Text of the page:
From the publishers of THE HINDU

VOL.35 :: NO.17 :: Apr. 26, 2012

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MOTORSPORT / INTERVIEW

Enjoying life in the fast lane

“My goal is to enter the DTM (German Touring Car Masters) and Le Mans racing,” says Sailesh Bolisetti who had a memorable debut in the 2012 British GT recently. By V. V. Subrahmanyam.

C.V. SUBRAHMANYAM

Sailesh Bolisetti…“I am thrilled at my British GT debut.”

Sailesh Bolisetti is exploring new frontiers in the world of motorsport. The 22-year-old engineering graduate from Andhra University put up a creditable performance by finishing second in the two races he participated in, in the 2012 British GT at Oulton Park (Cheshire, UK) recently.

“I am thrilled at my British GT debut. But it would have been better if we (he and his team-mate Phil Glew of Australia) had won the races,” says the youngster from Visakhapatnam.

In a chat with Sportstar, Bolisetti shares his experience in the British GT and also talks of his passion for motorsport.

Question: What made you take up motor racing and who was your inspiration?

Answer: My dad was into logistics; we were on a road survey when I just casually thought of racing! My dad was very supportive and he called a couple of people to find out about racing. It was then that I found out about the race track in Chennai and started racing.

When did you think of taking up the sport very seriously?

After I won my first race in Chennai a couple of years ago, I felt that I could do better provided I get the learning time and exposure. I then decided to take up racing as a career and stick to racing in the Touring/Sports car class rather than Formula cars like everyone else.

How difficult was it when you started competing? What were the major hurdles, both on the track and off it?

In the initial stages of my racing, it wasn't very difficult. I used to go to the track (Madras Motor Sports Club track) in Chennai two days before the actual race and spend a day, training at the circuit in my race-prepared Esteem and then go for the race. It worked pretty well for me, and I consistently finished on the podium.

What are the major challenges for you in the days to come apart from the demanding British GT?

I have asked my team (Lotus Sport UK) to provide me with testing days at all the tracks where we will be racing this year so that I can get familiar with the track before the actual race. My team-mate Phil Glew is going to be there to guide me with the details of the car and the tracks.

What are the events lined up for you this year?

This year I'm just focusing on the British GT and nothing else. I'm done with the first round with two second-place finishes. There are six more rounds to go. The next round is in Nurburgring, Germany, (May 17-19).

Being an engineering graduate, do you believe that it helps in this sport?

Yes, it does. It helps me understand the driving data, which would be like Greek and Latin for the common man.

What is your goal?

My goal is to enter the DTM (German Touring Car Masters) and Le Mans racing.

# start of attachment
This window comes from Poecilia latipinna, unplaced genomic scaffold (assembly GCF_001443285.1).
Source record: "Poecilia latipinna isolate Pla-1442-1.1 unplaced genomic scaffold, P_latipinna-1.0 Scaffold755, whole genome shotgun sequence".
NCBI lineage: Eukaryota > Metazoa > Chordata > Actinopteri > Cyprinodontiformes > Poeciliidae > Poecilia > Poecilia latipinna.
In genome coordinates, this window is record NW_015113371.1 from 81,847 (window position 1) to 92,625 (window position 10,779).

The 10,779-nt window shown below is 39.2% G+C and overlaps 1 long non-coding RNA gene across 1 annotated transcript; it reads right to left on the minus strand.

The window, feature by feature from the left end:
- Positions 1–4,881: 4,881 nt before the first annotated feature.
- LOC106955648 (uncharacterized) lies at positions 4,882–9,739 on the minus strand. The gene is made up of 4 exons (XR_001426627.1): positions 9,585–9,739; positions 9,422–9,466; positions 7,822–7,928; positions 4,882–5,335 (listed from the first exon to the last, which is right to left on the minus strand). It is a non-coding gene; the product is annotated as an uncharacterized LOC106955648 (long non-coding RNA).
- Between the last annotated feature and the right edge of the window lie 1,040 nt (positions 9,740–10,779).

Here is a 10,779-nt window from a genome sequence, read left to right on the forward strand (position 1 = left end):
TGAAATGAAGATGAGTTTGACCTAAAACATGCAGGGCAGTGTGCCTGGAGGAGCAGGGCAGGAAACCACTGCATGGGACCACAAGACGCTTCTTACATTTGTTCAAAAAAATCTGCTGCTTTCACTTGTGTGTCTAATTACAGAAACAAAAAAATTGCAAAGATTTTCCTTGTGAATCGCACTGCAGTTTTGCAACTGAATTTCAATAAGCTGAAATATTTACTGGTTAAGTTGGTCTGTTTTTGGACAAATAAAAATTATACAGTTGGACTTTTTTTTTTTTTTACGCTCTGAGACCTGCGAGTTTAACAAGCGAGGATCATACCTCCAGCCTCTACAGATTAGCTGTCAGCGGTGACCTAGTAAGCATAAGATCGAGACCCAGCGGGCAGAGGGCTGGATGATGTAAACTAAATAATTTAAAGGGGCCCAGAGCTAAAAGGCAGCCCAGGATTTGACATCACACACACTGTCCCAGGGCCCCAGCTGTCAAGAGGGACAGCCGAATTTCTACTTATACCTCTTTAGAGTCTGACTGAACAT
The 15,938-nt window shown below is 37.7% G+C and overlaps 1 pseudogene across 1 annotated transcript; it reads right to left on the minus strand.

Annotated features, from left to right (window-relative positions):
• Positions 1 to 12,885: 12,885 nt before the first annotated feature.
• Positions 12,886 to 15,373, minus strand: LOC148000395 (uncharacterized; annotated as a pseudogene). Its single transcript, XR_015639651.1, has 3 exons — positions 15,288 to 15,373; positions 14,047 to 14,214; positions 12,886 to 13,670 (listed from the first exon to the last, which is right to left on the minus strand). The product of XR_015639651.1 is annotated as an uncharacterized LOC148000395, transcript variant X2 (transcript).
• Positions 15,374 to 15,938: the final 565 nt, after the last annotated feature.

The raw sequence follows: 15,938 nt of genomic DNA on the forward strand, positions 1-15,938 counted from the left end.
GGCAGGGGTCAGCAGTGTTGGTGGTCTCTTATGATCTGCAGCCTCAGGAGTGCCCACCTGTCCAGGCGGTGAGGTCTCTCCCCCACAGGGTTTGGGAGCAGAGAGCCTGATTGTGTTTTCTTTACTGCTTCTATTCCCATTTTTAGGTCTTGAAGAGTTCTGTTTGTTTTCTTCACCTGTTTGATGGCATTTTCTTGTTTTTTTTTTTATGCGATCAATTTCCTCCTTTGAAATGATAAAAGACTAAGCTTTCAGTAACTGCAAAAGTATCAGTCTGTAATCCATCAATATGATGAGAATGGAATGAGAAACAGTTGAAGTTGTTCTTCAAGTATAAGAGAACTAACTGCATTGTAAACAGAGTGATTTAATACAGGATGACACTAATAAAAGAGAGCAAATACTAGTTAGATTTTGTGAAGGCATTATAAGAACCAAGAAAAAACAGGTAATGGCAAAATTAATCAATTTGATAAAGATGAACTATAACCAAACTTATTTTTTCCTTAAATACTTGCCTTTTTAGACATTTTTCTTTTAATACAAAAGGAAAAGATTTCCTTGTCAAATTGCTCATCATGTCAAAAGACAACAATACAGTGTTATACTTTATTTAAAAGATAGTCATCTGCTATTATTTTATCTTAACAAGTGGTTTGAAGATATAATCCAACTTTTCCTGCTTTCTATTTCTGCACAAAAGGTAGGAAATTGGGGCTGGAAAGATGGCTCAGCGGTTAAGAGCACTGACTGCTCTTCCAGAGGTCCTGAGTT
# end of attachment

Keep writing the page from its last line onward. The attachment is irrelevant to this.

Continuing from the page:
How confident are you in realising your dream and what are the areas of support you are looking for?



Hard work pays…Sailesh Bolisetti and team-mate Phil Glew (right) of Lotus Sport finished second in the British GT at Oulton Park in Cheshire (UK).

With hard work and a serious training schedule, I don't see it very far! This year, I have a wonderful team in GT4 (Lotus Sport UK) and a great team-mate (Phil Glew) — they are helping me in all ways! I need a sponsor for my racing as right now my dad is bearing all the expenditure.

What is your training schedule during off-season?

When not racing, there is nothing much I get to do with respect to training. I do play a lot of racing games on my PC and PS. This year, though, I have asked Lotus for testing sessions which would give me a bit of exposure to the other tracks in the UK, but it is just for seven days.

How are you managing in this expensive sport?

Last year, during my stint in the VW Scirocco Cup in Germany — which came as a championship reward for winning the inaugural VW Polo Cup India in 2010 — I was supported by Mr. Dhruv Kotak of VCTPL (Visakha Container Terminal). I really thank him a lot, but this year I couldn't get any sponsors so far. It would be great if some of the big companies can come forward and support me so that I can do much better in the next races.

Who are your idols and why?

Michael Schumacher would be my all-time favourite for the way he won the F1 championship seven times. And also Fernando Alonso.

What are your hobbies? What books do you read?

I usually spend most of my free time in the gym — about three hours a day. Not much of a bookish guy!

Having competed in two races in the British GT, what do you think is the big difference between racing abroad and taking part in the national circuit in terms of quality of tracks and the cars?

The race cars in India are about 130HP whereas Lotus Evora is 365HP — this is a major difference. And then, the drivers in the British GT are very experienced; they have driven a lot of cars and done loads of racing. But now, with the track in Greater Noida (near New Delhi) up and running and more and more racing series like the Audi and Toyota on their way, India will soon be become a motorsport hub.

What are your thoughts on Formula One?

It's the fastest form of motor racing with open wheels and the cars are made just for the F1 track. Where as I'm racing modified/tuned sports cars (closed wheel/Touring cars) that are not only made for racing but are also road cars. Like everyone else, I didn't get into racing through karts (for beginners aspiring to get into F1). In fact, I never drove a kart before I got into racing. I started my racing in a touring car and I want to continue in the touring car series and enter the DTM and Le Mans which are like the F1 in touring car racing.



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